In his FT column today, Janan Ganesh doffs his hat to reality:
Today, lots of people will end a romance, or stop fighting a terminal illness, or let an argumentative colleague have the last word, or fold a bad hand at the poker table. “Nobody likes a quitter” but prudent capitulation is a part of life. Junior doctors in England have saved their dignity and perhaps some lives by backing down from strike action. Would we rather they showed valour for its own sake?
Because our culture accords no honour to the act of giving up, the remaining moderates in Britain’s Labour party cannot be seen to entertain it. Jeremy Corbyn renewed his leadership over the weekend. The left is rampant. A reverse McCarthyism, with socialists doing the interrogation, is the daily lot of critical MPs. And still they will not resign the Labour whip to form a new party.
That is their decision. It is easy for commentators to will a formal breakaway that others would have to perform. But the least they could do is spare us another round of their fighting talk. They will “never surrender”, you see. The comeback “starts now”, apparently. The people who brought you Owen Smith, pallid flatterer of Mr Corbyn’s worldview and unwanted alternative to him, demand to be reckoned with.
Their plan, such as it exists, is to outnumber the left by recruiting hundreds of thousands of pragmatic voters to the party while refreshing themselves intellectually. The first of these projects seems fanciful, the second unnecessary.
The people they want tend not to join political parties. Their participation in real life gets in the way. An entirely fresh movement founded on the pro-European centre-left could, perhaps, attract those who feel dispossessed by Mr Corbyn and what is shaping up to be a hard exit from the EU. An invitation into an old, tainted party to fight ideologues who know the difference between Leninism and anarcho-syndicalism for mastery of things called the National Executive Committee is, for many people, a refusable offer.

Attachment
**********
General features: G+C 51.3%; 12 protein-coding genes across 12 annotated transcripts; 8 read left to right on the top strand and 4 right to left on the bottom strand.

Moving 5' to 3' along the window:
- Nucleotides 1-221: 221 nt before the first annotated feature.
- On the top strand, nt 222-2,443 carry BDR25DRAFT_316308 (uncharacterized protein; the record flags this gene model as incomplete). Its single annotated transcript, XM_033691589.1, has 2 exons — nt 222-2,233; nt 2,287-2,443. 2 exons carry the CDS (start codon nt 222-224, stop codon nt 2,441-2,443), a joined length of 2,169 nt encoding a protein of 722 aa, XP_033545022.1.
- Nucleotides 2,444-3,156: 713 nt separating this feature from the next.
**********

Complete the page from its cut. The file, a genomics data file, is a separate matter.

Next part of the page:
If that is really their best idea – and Janan Ganesh is well connected, so he would know – then Labour’s centrist MPs deserve neither respect nor sympathy at this point. They already tried to pack the membership with an influx of moderates who would rise up against Jeremy Corbyn, and it didn’t work, Corbyn was re-elected by an even greater majority. And their new cunning plan is to try the same trick again?
If this reads like a counsel of despair, it should. There is a reasonable chance, and it becomes stronger by the day, that Gordon Brown will turn out to have been the last Labour prime minister. Even if the rebels dislodge Mr Corbyn and install one of their own, the public will remember their party as one that voted for the hard left twice in as many years. There are such things as lost causes. There is something to be said for giving up and starting again.
They will do no such thing, of course. They will insult our intelligence by talking up a mass harvest of new centrist members and fall back on the wheezing old line they always quote when their steadfastness is in doubt. In 1960, during another struggle with the left, Hugh Gaitskell, the Labour leader at the time, said he would “fight, fight and fight again to save the party we love”.
So much of Labour’s internal culture is contained in that magnificent and deranged line. In the normal world, you are not meant to love a political party. It is not your family. It is a machine with a function: in Labour’s case, the material improvement of working people’s lives through parliamentary means. If it is broken, fix it. If it cannot be fixed, build a new one.
Sentimentality made Labour moderates stick with leaders they should have culled. It made them open their party to the wider left. And it keeps them in a fight they cannot win.
Gradually they come to realise what this blog has been saying for months – that New Labour is irreversibly dead and buried, and that this is Jeremy Corbyn’s party now. The centrists are not merely taking a break – they have been turfed out, just as the old-school socialists were once marginalised and frozen out by Neil Kinnock, John Smith and Tony Blair.
The options are to accept that it is Jeremy Corbyn’s turn for the next four years, or do the decent thing and split from the Labour Party to form their own new party of the centre-left (while watching nervously to see what percentage of the Labour grassroots membership follows them out the door in solidarity).
Honour can be found in either submission or divorce – but please, spare us from another year of overwrought, teenage drama and soap opera shenanigans.
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